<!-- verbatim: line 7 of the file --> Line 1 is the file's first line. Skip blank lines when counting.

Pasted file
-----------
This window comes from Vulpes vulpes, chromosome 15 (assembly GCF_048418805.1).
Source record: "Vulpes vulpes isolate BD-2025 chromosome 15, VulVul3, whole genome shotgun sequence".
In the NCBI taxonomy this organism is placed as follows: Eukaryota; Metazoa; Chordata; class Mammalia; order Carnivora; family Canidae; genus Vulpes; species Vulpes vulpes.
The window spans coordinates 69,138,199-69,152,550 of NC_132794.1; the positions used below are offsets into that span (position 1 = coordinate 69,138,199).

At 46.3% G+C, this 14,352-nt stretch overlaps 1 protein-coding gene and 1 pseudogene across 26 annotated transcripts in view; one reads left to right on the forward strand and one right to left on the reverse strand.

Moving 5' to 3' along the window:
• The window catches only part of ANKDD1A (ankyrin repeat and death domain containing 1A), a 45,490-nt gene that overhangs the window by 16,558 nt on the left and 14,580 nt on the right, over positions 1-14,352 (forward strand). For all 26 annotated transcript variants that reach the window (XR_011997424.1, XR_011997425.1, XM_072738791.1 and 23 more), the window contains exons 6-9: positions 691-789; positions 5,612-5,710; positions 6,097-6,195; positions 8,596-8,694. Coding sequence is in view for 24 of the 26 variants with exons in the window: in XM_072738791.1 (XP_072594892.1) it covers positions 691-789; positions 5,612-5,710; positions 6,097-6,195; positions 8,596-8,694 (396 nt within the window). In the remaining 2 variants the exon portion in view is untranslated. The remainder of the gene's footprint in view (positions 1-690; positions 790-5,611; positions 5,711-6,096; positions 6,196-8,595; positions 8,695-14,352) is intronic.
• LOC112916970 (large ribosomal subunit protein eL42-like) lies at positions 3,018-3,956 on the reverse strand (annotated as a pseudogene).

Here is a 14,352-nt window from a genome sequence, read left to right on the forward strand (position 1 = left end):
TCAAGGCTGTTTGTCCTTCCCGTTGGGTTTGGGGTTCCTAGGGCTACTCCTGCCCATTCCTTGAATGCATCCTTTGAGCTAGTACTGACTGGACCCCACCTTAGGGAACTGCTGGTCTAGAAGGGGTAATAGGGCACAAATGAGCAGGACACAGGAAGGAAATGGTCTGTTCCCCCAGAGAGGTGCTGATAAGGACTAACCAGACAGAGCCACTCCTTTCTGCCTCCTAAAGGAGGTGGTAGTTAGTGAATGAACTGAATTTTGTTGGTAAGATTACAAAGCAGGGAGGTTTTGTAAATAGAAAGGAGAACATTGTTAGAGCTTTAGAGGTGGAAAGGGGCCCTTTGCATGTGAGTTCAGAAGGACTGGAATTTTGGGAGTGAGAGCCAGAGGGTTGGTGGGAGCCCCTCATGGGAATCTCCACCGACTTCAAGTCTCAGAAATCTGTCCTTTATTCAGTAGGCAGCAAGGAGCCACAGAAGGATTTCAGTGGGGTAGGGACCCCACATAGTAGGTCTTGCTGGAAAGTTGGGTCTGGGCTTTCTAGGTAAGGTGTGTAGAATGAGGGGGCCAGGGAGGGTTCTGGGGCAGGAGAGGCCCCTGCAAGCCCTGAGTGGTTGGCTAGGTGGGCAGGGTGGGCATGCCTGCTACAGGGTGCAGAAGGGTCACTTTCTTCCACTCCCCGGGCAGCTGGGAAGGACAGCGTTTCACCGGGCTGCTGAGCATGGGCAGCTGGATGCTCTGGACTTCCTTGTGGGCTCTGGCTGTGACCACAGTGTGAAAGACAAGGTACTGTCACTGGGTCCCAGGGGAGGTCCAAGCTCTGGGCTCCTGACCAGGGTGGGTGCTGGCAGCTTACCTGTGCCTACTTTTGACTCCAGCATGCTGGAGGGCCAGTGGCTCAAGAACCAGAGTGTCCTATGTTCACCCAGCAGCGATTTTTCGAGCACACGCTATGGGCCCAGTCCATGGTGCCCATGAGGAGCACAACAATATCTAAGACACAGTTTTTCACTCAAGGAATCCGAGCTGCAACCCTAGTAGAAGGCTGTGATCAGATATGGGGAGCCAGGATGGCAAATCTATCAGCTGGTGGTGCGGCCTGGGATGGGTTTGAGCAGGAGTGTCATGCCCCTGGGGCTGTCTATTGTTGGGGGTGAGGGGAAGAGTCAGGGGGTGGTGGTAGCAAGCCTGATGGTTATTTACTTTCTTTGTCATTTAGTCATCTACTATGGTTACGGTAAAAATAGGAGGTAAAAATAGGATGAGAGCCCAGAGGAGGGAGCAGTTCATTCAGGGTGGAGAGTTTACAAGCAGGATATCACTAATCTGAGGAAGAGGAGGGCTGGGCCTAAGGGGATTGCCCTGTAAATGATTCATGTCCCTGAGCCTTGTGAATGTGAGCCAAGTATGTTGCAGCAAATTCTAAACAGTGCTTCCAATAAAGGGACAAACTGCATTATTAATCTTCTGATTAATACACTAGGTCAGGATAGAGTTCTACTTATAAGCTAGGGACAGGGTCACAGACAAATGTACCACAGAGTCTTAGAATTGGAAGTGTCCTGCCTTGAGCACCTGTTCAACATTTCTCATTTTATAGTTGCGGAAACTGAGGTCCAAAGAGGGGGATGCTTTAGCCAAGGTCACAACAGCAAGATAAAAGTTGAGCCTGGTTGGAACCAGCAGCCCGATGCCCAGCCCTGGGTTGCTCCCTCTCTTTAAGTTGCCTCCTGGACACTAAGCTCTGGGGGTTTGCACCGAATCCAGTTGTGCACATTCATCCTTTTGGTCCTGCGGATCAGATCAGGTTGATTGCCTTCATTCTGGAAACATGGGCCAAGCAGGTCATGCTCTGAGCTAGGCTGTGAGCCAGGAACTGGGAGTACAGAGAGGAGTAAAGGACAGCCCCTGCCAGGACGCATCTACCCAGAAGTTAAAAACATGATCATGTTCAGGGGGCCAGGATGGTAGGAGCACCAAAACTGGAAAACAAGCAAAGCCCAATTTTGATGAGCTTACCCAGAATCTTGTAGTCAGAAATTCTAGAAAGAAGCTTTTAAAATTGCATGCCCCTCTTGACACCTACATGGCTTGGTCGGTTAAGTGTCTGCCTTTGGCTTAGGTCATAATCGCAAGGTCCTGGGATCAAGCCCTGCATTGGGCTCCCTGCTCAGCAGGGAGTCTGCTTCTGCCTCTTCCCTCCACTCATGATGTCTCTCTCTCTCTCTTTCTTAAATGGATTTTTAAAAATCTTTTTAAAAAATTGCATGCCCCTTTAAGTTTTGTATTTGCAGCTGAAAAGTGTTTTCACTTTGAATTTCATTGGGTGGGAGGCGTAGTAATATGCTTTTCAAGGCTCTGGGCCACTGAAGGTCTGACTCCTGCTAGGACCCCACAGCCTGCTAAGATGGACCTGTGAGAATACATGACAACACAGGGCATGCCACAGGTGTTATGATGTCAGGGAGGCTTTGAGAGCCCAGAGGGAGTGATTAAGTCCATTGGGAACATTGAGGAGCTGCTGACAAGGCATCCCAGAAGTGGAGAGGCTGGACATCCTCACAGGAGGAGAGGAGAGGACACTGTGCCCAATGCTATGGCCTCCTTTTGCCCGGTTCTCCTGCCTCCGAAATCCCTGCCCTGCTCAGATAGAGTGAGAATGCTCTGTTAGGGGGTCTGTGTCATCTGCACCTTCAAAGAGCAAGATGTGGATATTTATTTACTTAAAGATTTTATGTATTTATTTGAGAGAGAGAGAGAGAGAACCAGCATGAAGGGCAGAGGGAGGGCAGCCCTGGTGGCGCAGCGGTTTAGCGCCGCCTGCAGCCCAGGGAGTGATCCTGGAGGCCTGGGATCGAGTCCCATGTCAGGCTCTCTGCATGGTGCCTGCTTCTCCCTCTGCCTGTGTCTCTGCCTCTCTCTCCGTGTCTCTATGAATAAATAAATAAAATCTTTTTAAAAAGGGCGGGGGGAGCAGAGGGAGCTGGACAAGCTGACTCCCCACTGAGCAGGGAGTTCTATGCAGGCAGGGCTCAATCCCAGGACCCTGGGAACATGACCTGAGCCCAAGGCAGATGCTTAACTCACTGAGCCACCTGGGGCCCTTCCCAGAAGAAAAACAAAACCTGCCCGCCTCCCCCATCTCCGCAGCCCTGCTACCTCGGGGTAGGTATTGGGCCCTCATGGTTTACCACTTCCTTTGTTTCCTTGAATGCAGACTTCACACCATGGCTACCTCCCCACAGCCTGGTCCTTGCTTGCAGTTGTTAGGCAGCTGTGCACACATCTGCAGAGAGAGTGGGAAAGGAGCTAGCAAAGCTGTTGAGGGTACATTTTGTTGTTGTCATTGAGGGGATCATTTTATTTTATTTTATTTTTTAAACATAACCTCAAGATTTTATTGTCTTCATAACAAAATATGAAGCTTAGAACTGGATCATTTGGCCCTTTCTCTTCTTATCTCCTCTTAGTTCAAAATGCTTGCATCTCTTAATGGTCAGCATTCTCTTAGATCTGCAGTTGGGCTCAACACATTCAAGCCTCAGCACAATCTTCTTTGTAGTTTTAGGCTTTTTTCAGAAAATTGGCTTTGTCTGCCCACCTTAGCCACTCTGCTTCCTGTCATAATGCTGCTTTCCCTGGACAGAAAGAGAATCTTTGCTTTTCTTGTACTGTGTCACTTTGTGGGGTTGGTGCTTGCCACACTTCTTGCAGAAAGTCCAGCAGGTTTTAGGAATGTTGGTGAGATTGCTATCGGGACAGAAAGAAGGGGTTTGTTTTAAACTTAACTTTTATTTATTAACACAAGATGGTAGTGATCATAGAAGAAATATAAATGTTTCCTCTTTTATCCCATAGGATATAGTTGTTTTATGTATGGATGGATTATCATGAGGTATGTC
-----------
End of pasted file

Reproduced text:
• The window catches only part of ANKDD1A (ankyrin repeat and death domain containing 1A), a 45,490-nt gene that overhangs the window by 16,558 nt on the left and 14,580 nt on the right, over positions 1-14,352 (forward strand). For all 26 annotated transcript variants that reach the window (XR_011997424.1, XR_011997425.1, XM_072738791.1 and 23 more), the window contains exons 6-9: positions 691-789; positions 5,612-5,710; positions 6,097-6,195; positions 8,596-8,694. Coding sequence is in view for 24 of the 26 variants with exons in the window: in XM_072738791.1 (XP_072594892.1) it covers positions 691-789; positions 5,612-5,710; positions 6,097-6,195; positions 8,596-8,694 (396 nt within the window). In the remaining 2 variants the exon portion in view is untranslated. The remainder of the gene's footprint in view (positions 1-690; positions 790-5,611; positions 5,711-6,096; positions 6,196-8,595; positions 8,695-14,352) is intronic.